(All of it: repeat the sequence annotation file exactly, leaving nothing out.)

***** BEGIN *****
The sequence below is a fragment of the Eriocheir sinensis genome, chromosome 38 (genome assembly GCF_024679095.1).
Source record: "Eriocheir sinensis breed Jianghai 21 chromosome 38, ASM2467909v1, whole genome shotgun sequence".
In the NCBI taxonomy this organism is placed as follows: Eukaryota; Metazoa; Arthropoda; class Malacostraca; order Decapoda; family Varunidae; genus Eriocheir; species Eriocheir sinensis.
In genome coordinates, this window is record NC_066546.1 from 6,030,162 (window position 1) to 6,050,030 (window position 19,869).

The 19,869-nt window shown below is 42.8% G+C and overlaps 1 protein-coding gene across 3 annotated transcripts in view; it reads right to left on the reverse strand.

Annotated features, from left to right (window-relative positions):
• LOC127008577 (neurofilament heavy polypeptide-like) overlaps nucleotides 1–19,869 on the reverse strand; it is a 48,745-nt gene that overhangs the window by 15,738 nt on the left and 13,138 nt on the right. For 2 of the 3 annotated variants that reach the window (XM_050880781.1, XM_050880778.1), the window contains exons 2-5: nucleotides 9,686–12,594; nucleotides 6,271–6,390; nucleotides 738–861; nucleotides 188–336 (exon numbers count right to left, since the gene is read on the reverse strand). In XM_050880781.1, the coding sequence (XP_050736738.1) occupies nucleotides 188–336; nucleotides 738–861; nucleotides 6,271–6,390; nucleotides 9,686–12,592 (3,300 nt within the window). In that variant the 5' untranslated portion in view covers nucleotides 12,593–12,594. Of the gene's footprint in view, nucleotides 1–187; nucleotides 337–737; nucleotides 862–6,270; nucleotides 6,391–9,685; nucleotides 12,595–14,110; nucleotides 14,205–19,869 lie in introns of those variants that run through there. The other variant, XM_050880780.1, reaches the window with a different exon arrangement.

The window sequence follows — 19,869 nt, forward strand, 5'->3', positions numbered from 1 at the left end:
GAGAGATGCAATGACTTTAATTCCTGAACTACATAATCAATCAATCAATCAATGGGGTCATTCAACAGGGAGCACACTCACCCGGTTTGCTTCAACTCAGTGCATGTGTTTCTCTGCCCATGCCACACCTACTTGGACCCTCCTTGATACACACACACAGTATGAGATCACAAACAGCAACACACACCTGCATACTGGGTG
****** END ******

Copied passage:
The sequence below is a fragment of the Eriocheir sinensis genome, chromosome 38 (genome assembly GCF_024679095.1).
Source record: "Eriocheir sinensis breed Jianghai 21 chromosome 38, ASM2467909v1, whole genome shotgun sequence".
In the NCBI taxonomy this organism is placed as follows: Eukaryota; Metazoa; Arthropoda; class Malacostraca; order Decapoda; family Varunidae; genus Eriocheir; species Eriocheir sinensis.
In genome coordinates, this window is record NC_066546.1 from 6,030,162 (window position 1) to 6,050,030 (window position 19,869).

The 19,869-nt window shown below is 42.8% G+C and overlaps 1 protein-coding gene across 3 annotated transcripts in view; it reads right to left on the reverse strand.

Annotated features, from left to right (window-relative positions):
• LOC127008577 (neurofilament heavy polypeptide-like) overlaps nucleotides 1–19,869 on the reverse strand; it is a 48,745-nt gene that overhangs the window by 15,738 nt on the left and 13,138 nt on the right. For 2 of the 3 annotated variants that reach the window (XM_050880781.1, XM_050880778.1), the window contains exons 2-5: nucleotides 9,686–12,594; nucleotides 6,271–6,390; nucleotides 738–861; nucleotides 188–336 (exon numbers count right to left, since the gene is read on the reverse strand). In XM_050880781.1, the coding sequence (XP_050736738.1) occupies nucleotides 188–336; nucleotides 738–861; nucleotides 6,271–6,390; nucleotides 9,686–12,592 (3,300 nt within the window). In that variant the 5' untranslated portion in view covers nucleotides 12,593–12,594. Of the gene's footprint in view, nucleotides 1–187; nucleotides 337–737; nucleotides 862–6,270; nucleotides 6,391–9,685; nucleotides 12,595–14,110; nucleotides 14,205–19,869 lie in introns of those variants that run through there. The other variant, XM_050880780.1, reaches the window with a different exon arrangement.

The window sequence follows — 19,869 nt, forward strand, 5'->3', positions numbered from 1 at the left end:
GAGAGATGCAATGACTTTAATTCCTGAACTACATAATCAATCAATCAATCAATGGGGTCATTCAACAGGGAGCACACTCACCCGGTTTGCTTCAACTCAGTGCATGTGTTTCTCTGCCCATGCCACACCTACTTGGACCCTCCTTGATACACACACACAGTATGAGATCACAAACAGCAACACACACCTGCATACTGGGTG